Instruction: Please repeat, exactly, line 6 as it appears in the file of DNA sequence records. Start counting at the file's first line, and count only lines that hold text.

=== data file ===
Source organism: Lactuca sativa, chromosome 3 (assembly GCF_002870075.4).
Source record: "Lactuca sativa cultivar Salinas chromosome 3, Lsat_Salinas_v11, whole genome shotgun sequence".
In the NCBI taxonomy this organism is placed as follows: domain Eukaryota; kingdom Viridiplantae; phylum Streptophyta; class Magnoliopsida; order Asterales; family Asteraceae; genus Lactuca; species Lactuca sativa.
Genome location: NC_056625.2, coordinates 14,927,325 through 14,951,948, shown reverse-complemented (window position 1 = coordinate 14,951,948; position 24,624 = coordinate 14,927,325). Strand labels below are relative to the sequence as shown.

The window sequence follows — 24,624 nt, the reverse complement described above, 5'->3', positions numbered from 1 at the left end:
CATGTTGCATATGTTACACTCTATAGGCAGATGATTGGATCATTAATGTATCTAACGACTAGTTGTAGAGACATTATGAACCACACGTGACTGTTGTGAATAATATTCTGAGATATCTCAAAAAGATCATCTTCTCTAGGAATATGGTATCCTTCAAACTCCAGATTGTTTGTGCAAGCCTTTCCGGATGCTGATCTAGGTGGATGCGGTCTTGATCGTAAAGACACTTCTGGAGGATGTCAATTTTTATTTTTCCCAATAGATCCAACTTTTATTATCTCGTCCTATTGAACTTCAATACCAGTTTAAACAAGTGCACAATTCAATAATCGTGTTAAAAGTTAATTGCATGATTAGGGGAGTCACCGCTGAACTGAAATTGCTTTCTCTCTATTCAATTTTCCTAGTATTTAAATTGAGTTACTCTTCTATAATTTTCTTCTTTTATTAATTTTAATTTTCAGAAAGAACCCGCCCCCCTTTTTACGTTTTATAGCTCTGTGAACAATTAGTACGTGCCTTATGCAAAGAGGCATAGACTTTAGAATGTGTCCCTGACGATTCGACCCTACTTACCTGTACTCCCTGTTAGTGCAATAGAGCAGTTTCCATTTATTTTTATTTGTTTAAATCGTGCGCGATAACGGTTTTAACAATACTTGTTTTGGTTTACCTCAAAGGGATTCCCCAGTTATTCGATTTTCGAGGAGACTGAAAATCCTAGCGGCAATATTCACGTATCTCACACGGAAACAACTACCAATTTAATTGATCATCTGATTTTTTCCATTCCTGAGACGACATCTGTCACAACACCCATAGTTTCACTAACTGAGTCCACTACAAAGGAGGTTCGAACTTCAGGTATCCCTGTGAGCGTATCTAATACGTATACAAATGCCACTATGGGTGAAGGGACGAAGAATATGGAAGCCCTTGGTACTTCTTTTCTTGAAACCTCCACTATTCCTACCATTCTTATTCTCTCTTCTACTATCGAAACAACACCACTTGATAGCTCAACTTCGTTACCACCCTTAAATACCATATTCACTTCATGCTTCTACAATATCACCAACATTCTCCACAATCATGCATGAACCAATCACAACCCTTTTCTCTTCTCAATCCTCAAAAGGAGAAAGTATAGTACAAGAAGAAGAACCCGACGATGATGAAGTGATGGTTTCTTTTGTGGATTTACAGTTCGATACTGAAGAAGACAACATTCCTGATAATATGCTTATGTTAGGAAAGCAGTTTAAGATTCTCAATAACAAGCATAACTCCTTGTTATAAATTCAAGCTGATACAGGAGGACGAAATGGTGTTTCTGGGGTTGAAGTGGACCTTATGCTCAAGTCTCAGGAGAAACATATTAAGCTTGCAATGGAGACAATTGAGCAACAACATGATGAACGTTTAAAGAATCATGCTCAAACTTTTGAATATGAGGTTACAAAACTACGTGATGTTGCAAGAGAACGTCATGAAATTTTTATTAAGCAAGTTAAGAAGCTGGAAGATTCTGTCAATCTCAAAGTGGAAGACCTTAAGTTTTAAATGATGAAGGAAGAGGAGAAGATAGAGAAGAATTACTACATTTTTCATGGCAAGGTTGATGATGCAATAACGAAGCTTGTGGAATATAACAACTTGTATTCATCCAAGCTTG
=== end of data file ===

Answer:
CATGTTGCATATGTTACACTCTATAGGCAGATGATTGGATCATTAATGTATCTAACGACTAGTTGTAGAGACATTATGAACCACACGTGACTGTTGTGAATAATATTCTGAGATATCTCAAAAAGATCATCTTCTCTAGGAATATGGTATCCTTCAAACTCCAGATTGTTTGTGCAAGCCTTTCCGGATGCTGATCTAGGTGGATGCGGTCTTGATCGTAAAGACACTTCTGGAGGATGTCAATTTTTATTTTTCCCAATAGATCCAACTTTTATTATCTCGTCCTATTGAACTTCAATACCAGTTTAAACAAGTGCACAATTCAATAATCGTGTTAAAAGTTAATTGCATGATTAGGGGAGTCACCGCTGAACTGAAATTGCTTTCTCTCTATTCAATTTTCCTAGTATTTAAATTGAGTTACTCTTCTATAATTTTCTTCTTTTATTAATTTTAATTTTCAGAAAGAACCCGCCCCCCTTTTTACGTTTTATAGCTCTGTGAACAATTAGTACGTGCCTTATGCAAAGAGGCATAGACTTTAGAATGTGTCCCTGACGATTCGACCCTACTTACCTGTACTCCCTGTTAGTGCAATAGAGCAGTTTCCATTTATTTTTATTTGTTTAAATCGTGCGCGATAACGGTTTTAACAATACTTGTTTTGGTTTACCTCAAAGGGATTCCCCAGTTATTCGATTTTCGAGGAGACTGAAAATCCTAGCGGCAATATTCACGTATCTCACACGGAAACAACTACCAATTTAATTGATCATCTGATTTTTTCCATTCCTGAGACGACATCTGTCACAACACCCATAGTTTCACTAACTGAGTCCACTACAAAGGAGGTTCGAACTTCAGGTATCCCTGTGAGCGTATCTAATACGTATACAAATGCCACTATGGGTGAAGGGACGAAGAATATGGAAGCCCTTGGTACTTCTTTTCTTGAAACCTCCACTATTCCTACCATTCTTATTCTCTCTTCTACTATCGAAACAACACCACTTGATAGCTCAACTTCGTTACCACCCTTAAATACCATATTCACTTCATGCTTCTACAATATCACCAACATTCTCCACAATCATGCATGAACCAATCACAACCCTTTTCTCTTCTCAATCCTCAAAAGGAGAAAGTATAGTACAAGAAGAAGAACCCGACGATGATGAAGTGATGGTTTCTTTTGTGGATTTACAGTTCGATACTGAAGAAGACAACATTCCTGATAATATGCTTATGTTAGGAAAGCAGTTTAAGATTCTCAATAACAAGCATAACTCCTTGTTATAAATTCAAGCTGATACAGGAGGACGAAATGGTGTTTCTGGGGTTGAAGTGGACCTTATGCTCAAGTCTCAGGAGAAACATATTAAGCTTGCAATGGAGACAATTGAGCAACAACATGATGAACGTTTAAAGAATCATGCTCAAACTTTTGAATATGAGGTTACAAAACTACGTGATGTTGCAAGAGAACGTCATGAAATTTTTATTAAGCAAGTTAAGAAGCTGGAAGATTCTGTCAATCTCAAAGTGGAAGACCTTAAGTTTTAAATGATGAAGGAAGAGGAGAAGATAGAGAAGAATTACTACATTTTTCATGGCAAGGTTGATGATGCAATAACGAAGCTTGTGGAATATAACAACTTGTATTCATCCAAGCTTG